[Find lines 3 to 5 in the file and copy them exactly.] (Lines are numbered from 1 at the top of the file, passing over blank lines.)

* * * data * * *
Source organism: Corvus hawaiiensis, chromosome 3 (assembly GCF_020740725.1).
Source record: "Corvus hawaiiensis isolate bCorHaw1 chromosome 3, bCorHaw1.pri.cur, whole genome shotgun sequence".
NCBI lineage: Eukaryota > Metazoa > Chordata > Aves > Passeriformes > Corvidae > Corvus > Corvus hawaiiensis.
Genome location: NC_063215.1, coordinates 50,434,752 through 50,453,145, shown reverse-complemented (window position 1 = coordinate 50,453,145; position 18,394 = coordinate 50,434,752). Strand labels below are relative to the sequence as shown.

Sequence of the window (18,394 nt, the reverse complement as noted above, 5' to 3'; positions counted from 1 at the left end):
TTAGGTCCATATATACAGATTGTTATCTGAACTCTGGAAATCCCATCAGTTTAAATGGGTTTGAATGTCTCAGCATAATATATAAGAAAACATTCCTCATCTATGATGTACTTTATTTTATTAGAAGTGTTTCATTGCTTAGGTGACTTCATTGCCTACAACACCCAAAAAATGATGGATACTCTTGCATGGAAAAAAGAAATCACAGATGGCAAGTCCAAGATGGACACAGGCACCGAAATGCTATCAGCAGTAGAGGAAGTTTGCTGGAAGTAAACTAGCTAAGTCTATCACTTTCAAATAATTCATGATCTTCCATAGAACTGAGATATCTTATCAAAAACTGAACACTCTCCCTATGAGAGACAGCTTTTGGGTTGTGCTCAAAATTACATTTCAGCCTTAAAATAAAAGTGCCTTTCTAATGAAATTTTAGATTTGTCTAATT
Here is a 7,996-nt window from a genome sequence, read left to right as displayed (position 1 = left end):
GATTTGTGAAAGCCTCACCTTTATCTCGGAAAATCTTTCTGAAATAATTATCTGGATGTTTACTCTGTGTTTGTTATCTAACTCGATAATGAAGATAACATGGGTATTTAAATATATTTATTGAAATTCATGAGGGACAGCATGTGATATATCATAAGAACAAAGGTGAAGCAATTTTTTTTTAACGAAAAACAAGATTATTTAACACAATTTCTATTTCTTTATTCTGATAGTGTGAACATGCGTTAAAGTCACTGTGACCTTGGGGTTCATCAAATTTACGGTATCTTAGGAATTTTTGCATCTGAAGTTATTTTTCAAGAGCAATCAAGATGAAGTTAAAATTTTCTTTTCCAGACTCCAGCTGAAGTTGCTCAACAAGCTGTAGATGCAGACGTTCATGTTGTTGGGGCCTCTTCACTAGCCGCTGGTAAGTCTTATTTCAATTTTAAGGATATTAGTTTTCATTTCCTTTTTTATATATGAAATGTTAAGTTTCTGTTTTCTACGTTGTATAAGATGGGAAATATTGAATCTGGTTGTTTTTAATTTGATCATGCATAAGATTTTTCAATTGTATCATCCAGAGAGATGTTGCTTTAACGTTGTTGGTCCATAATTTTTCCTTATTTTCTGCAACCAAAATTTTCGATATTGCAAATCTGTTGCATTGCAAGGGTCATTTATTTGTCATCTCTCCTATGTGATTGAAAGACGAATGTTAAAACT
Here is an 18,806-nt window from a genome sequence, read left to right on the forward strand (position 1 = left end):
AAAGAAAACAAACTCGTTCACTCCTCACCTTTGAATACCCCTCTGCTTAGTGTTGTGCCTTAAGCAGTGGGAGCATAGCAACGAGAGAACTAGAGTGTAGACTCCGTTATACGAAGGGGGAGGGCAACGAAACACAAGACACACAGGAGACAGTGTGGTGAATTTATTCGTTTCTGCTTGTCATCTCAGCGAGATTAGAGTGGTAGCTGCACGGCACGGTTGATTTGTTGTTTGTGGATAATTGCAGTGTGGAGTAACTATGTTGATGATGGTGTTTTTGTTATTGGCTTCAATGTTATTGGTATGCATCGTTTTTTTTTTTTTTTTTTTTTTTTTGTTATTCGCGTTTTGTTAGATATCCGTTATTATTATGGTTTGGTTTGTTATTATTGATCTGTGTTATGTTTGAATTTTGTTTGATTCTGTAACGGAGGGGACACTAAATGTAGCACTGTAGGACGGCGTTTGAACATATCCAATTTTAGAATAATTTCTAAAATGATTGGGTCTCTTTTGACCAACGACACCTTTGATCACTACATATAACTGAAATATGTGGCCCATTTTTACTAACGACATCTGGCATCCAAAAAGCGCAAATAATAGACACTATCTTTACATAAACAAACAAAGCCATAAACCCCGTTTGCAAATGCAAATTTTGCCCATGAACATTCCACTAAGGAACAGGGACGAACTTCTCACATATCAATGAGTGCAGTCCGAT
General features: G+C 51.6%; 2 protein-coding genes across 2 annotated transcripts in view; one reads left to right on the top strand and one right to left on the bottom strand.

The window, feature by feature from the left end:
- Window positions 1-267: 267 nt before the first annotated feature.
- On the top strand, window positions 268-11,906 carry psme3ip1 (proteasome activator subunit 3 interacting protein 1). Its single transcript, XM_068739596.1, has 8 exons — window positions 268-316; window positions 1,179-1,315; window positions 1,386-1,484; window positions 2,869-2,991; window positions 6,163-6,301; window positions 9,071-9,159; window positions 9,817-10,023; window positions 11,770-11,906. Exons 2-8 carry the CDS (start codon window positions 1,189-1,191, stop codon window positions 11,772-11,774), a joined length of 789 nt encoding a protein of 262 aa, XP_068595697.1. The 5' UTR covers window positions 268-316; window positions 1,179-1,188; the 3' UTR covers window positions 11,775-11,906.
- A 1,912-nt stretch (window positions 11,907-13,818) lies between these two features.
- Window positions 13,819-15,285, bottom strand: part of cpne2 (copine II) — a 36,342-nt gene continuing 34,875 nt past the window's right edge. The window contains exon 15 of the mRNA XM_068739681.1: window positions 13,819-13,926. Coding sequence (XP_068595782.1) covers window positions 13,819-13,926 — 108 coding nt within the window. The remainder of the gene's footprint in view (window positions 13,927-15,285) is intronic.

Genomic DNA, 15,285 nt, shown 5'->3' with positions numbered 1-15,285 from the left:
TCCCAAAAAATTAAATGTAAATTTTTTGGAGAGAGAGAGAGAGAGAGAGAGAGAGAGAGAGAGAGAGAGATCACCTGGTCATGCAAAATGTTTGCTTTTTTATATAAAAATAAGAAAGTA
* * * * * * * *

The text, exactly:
NCBI lineage: Eukaryota > Metazoa > Chordata > Aves > Passeriformes > Corvidae > Corvus > Corvus hawaiiensis.
Genome location: NC_063215.1, coordinates 50,434,752 through 50,453,145, shown reverse-complemented (window position 1 = coordinate 50,453,145; position 18,394 = coordinate 50,434,752). Strand labels below are relative to the sequence as shown.

Sequence of the window (18,394 nt, the reverse complement as noted above, 5' to 3'; positions counted from 1 at the left end):